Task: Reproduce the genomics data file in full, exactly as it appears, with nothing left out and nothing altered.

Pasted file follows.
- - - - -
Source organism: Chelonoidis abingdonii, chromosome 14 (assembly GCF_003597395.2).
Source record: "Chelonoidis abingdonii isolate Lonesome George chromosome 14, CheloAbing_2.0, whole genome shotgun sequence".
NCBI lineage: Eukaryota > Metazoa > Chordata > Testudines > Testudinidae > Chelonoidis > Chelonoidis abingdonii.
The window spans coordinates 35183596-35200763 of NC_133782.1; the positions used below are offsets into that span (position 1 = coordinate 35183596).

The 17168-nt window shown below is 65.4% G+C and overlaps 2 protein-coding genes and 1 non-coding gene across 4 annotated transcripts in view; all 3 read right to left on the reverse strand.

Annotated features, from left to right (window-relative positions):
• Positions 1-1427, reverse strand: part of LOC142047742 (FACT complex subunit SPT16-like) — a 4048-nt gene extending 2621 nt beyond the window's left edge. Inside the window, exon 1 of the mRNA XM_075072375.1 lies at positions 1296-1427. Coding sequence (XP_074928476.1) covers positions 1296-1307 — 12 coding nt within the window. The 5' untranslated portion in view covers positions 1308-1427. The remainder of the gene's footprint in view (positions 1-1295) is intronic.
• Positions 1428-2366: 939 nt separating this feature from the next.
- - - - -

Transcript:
Source organism: Chelonoidis abingdonii, chromosome 14 (assembly GCF_003597395.2).
Source record: "Chelonoidis abingdonii isolate Lonesome George chromosome 14, CheloAbing_2.0, whole genome shotgun sequence".
NCBI lineage: Eukaryota > Metazoa > Chordata > Testudines > Testudinidae > Chelonoidis > Chelonoidis abingdonii.
The window spans coordinates 35183596-35200763 of NC_133782.1; the positions used below are offsets into that span (position 1 = coordinate 35183596).

The 17168-nt window shown below is 65.4% G+C and overlaps 2 protein-coding genes and 1 non-coding gene across 4 annotated transcripts in view; all 3 read right to left on the reverse strand.

Annotated features, from left to right (window-relative positions):
• Positions 1-1427, reverse strand: part of LOC142047742 (FACT complex subunit SPT16-like) — a 4048-nt gene extending 2621 nt beyond the window's left edge. Inside the window, exon 1 of the mRNA XM_075072375.1 lies at positions 1296-1427. Coding sequence (XP_074928476.1) covers positions 1296-1307 — 12 coding nt within the window. The 5' untranslated portion in view covers positions 1308-1427. The remainder of the gene's footprint in view (positions 1-1295) is intronic.
• Positions 1428-2366: 939 nt separating this feature from the next.